A BRIEF HISTORY OF THE CDT

A continental divide by definition is 'a naturally occurring boundary or ridge separating a continent's river systems.' Running North to South through the Rocky Mountains sits the Continental Divide of the Americas, also known as part of the Great Divide. The Continental Divide separates the water systems associated with the Pacific and Atlantic Oceans, and it holds great geographic importance to our continent as well as provides us with absolute, geographical beauty. A thread to the seams of country bringing together and forming the American West. In 1805 as the famous Lewis & Clark expedition traversed their way across the country, the group arrived at the formidable ridge-line of the Continental Divide. Much history has happened along the Great Divide, and the divide has proven to be an extraordinary piece to everyone's story who has found themselves along its path. 

Speaking of paths, the Continental Divide trail was officially recognized and established by Congress in 1978. Since the establishment of the trail, the CDT has had an extensive history of inadequate funding and lack of public interest. This mixed with an identity crisis that the trail experienced through lack of management, questions of national significance and continued failure of volunteer programs left the fate of the trail in question. Luckily, the glamorous act of thru-hiking started gaining traction on the east and west coasts with the popularity of the Appalachian and Pacific Crest Trails. Long trails grew public interests and volunteer groups started building long sections of trail on the CDT. Still today, the Continental Divide Trail Coalition (CDTC) is working hard to raise awareness and money to finish the trail.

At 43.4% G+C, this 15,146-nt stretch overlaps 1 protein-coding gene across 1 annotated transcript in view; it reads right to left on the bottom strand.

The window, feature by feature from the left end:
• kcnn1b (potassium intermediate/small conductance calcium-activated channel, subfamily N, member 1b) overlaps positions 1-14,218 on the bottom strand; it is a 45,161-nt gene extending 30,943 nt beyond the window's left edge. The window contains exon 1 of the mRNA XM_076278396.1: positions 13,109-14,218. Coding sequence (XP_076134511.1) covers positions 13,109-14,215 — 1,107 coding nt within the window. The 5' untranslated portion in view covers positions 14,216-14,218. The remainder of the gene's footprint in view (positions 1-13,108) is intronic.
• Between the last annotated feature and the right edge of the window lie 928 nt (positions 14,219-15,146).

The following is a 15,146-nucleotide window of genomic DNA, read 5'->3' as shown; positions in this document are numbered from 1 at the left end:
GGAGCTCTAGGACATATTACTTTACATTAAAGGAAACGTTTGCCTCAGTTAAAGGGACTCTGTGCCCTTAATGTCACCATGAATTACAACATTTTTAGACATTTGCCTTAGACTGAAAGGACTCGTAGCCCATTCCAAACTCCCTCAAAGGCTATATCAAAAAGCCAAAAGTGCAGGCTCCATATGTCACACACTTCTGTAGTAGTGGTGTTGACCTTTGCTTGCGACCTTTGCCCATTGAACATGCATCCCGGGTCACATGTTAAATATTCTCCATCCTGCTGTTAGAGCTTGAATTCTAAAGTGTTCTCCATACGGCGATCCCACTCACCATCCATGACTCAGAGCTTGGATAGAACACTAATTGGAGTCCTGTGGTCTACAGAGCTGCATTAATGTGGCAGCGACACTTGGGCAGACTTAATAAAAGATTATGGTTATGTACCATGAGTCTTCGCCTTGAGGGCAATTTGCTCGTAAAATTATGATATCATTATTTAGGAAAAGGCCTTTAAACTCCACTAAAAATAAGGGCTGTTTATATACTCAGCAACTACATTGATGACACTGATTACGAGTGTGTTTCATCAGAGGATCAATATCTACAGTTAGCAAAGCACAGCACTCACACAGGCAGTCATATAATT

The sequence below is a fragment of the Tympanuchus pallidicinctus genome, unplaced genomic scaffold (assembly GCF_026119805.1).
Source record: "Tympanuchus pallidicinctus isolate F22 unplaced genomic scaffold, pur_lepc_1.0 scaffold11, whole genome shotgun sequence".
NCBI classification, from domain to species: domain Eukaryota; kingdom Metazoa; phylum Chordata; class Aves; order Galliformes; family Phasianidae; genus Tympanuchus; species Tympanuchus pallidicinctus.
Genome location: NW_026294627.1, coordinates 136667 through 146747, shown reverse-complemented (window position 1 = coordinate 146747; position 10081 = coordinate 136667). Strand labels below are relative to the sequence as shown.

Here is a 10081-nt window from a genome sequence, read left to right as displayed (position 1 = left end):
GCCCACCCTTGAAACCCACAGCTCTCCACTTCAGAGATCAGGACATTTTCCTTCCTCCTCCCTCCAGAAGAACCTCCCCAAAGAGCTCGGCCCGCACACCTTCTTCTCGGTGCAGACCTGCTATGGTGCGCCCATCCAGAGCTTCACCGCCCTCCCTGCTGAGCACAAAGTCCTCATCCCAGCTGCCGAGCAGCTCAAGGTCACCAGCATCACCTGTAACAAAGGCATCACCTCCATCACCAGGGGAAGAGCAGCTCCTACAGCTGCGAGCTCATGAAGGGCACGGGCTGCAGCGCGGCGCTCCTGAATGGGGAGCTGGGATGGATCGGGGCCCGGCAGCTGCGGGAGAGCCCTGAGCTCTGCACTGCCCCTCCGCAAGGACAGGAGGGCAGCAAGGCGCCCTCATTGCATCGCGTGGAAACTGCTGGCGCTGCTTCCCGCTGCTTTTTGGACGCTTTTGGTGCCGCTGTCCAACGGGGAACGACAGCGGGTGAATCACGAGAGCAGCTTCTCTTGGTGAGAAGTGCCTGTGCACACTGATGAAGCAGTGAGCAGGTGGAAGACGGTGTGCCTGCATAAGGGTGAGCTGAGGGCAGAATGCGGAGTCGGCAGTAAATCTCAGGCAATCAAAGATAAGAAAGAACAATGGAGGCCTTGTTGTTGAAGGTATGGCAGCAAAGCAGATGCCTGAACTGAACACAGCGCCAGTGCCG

It is safe to say we decided to hike this trail without knowing all of the above information, but as we plan and learn more we realize that the trail needs hikers just as bad as we need the trail. Next year as we begin our journey up America's "backbone", we hope to join the travelers before us who have made up the trail's story and raise awareness for its future.